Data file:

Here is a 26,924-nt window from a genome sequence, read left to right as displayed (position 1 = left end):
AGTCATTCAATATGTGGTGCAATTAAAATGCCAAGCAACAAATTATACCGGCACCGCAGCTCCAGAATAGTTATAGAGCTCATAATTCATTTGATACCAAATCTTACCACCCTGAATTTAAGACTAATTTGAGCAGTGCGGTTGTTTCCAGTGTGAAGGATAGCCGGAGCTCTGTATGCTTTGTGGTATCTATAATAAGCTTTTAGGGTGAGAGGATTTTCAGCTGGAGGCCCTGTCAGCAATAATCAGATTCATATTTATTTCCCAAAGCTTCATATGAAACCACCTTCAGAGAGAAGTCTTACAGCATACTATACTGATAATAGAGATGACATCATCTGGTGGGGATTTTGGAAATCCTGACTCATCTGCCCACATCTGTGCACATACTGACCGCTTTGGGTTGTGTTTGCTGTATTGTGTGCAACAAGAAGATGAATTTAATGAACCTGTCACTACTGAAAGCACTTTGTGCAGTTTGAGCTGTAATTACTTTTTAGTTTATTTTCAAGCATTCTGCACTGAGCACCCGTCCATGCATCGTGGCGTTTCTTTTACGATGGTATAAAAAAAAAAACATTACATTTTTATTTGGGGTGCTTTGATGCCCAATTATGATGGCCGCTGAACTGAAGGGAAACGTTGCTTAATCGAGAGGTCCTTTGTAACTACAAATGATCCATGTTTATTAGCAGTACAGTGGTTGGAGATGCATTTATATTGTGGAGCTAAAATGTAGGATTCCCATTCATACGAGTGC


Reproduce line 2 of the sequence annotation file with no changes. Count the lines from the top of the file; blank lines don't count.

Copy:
AGTCATTCAATATGTGGTGCAATTAAAATGCCAAGCAACAAATTATACCGGCACCGCAGCTCCAGAATAGTTATAGAGCTCATAATTCATTTGATACCAAATCTTACCACCCTGAATTTAAGACTAATTTGAGCAGTGCGGTTGTTTCCAGTGTGAAGGATAGCCGGAGCTCTGTATGCTTTGTGGTATCTATAATAAGCTTTTAGGGTGAGAGGATTTTCAGCTGGAGGCCCTGTCAGCAATAATCAGATTCATATTTATTTCCCAAAGCTTCATATGAAACCACCTTCAGAGAGAAGTCTTACAGCATACTATACTGATAATAGAGATGACATCATCTGGTGGGGATTTTGGAAATCCTGACTCATCTGCCCACATCTGTGCACATACTGACCGCTTTGGGTTGTGTTTGCTGTATTGTGTGCAACAAGAAGATGAATTTAATGAACCTGTCACTACTGAAAGCACTTTGTGCAGTTTGAGCTGTAATTACTTTTTAGTTTATTTTCAAGCATTCTGCACTGAGCACCCGTCCATGCATCGTGGCGTTTCTTTTACGATGGTATAAAAAAAAAAACATTACATTTTTATTTGGGGTGCTTTGATGCCCAATTATGATGGCCGCTGAACTGAAGGGAAACGTTGCTTAATCGAGAGGTCCTTTGTAACTACAAATGATCCATGTTTATTAGCAGTACAGTGGTTGGAGATGCATTTATATTGTGGAGCTAAAATGTAGGATTCCCATTCATACGAGTGC